ST Conference PreviewMarine Resources and Beyond 2011
Hosted by the Institute for Marine Resources (IMARE), Marine Resources and Beyond will focus on the sustainable use of marine resources and the strengthening of research and innovation in different sectors. The convention will take place in Bremerhaven, Germany, at the Atlantic Convention Center from September 5 to 7.
The conference is supported by a wide range of research institutes, enterprises and organizations, such as the Alfred Wegener Institute for Polar and Marine Research, the Technologie Transfer Zentrum and the World Aquaculture Society.
The conference will be divided into five topics—marine optics, mariculture innovations, bionic lightweight structures, bioengineering aquatic environments and biosensors—which each have corresponding sessions and lectures. Each topic is represented by an individual department of IMARE and additional partners from other institutes and research centers, conference organizers said.
There will also be synoptic and common sessions with the intention to network and develop partnerships.
The marine optics session, named Blue Photonics 2, will deal with the general advances of the enabling technology such as light sources and detectors, microelectronics and power supplies. The session will also cover the improvement of sensor technology for fixed and mobile autonomous platforms, remote sensing instrumentation and algorithm development.
A session on mariculture innovations will discuss offshore and land-based marine aquaculture. It will review the recent progress in the optimization of conventional aquaculture techniques in comparison to new open-ocean and recirculating systems. In addition, the session will cover argumentation over alternative protein resources for feed additives and suggestions of new candidates for aquaculture.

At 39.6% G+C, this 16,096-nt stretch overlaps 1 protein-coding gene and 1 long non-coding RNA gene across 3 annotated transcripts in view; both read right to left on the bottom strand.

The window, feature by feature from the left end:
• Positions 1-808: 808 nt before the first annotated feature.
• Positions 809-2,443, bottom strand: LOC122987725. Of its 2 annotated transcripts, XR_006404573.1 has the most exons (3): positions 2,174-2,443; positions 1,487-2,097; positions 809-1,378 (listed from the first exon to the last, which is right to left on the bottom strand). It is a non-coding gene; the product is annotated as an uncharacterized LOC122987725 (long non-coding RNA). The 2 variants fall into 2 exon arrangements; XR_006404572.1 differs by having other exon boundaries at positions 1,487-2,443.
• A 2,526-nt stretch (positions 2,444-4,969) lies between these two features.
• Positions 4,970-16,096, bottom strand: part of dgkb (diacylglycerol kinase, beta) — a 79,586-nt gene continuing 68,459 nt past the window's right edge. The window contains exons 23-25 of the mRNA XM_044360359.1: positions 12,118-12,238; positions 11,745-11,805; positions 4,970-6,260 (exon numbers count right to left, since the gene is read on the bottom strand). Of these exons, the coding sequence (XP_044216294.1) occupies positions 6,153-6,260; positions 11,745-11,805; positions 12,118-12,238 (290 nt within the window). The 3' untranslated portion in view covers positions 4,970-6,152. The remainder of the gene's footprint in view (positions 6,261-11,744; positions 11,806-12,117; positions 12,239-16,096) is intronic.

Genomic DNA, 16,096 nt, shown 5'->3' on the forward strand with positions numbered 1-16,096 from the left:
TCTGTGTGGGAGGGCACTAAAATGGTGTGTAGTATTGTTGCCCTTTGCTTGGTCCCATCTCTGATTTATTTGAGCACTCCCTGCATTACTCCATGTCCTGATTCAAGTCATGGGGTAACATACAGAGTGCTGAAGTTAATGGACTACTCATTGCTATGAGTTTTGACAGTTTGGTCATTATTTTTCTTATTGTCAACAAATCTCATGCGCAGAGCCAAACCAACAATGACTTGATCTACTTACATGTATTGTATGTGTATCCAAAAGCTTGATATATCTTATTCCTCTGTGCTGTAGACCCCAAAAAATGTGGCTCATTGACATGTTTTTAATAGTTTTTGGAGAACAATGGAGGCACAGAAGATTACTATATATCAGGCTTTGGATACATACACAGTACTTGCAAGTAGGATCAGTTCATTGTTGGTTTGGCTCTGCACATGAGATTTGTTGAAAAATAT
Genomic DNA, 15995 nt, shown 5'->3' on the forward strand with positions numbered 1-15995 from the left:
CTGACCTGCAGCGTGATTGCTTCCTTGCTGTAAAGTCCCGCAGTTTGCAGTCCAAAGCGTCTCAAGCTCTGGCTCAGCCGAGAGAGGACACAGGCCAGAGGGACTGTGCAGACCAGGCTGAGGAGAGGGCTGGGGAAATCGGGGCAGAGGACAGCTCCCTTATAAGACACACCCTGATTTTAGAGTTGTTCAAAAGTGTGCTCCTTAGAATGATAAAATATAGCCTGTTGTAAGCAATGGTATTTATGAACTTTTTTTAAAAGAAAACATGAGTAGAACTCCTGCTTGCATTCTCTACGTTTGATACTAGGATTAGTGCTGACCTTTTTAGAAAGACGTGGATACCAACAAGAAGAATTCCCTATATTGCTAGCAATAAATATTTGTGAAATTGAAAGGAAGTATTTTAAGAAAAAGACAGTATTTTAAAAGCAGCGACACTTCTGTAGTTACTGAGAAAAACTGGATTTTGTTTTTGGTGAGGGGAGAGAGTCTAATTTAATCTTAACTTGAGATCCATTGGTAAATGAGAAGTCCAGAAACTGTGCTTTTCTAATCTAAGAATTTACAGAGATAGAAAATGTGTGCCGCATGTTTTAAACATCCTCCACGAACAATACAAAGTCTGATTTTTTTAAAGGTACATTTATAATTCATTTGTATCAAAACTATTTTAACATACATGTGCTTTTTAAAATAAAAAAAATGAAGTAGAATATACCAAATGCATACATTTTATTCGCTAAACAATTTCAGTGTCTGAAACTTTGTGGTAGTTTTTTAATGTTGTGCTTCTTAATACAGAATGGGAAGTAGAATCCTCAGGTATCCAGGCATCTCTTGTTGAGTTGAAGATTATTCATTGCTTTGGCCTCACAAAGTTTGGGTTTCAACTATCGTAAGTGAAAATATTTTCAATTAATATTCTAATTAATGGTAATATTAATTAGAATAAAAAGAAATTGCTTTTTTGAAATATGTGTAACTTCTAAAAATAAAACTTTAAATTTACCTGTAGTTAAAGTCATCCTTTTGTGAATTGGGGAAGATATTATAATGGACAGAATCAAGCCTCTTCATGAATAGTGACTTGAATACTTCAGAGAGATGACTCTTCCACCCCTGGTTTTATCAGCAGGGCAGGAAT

The bionic lightweight structures session will deal with new structural and material-related lightweight innovations, with a strong focus on bionic and biomimetic approaches. The marine biogenetic structures applies to different marine industries, such as ship- and yacht building. Even medical, architectural and automotive industry branches can benefit from technical solutions and aesthetic constructions modeled on marine evolution. This session is designed to stimulate the interdisciplinary collaboration required to meet the rapidly developing challenges of the future and also underline the importance of supporting simulation and optimization programs.
The panel on bioengineering aquatic environments and fuel cells will focus on the interactions of aquatic organisms with artificial surfaces and extrinsic materials and compounds that impact the native ecosystem, as well as the dealing with future use of sediment and marine organisms for energy production. For instance, in the planning of aquaculture facilities and offshore energy plants, ecological implications have to be considered to prevent fouling on marine groundings, platforms and sensors.
Finally, biosensors technology, a new field of research which combines biological, physical and chemical scientific approaches, will be discussed. Biosensors usually consist of a fluidic device combined with a detection system to trace a wide variety of biomolecules, such as bacteria, virus particles, nucleic acid, proteins or hazardous substances. With these sensors, the amount of expensive reagents can be reduced, allowing researchers to significantly minimize the duration of the analysis. Another advantage of biosensors is the lab-on-a-chip application, which provides a complete analysis on one chip without the need of cost-intensive laboratory equipment or highly skilled staff.
For additional information, visit www.mrb2011.org.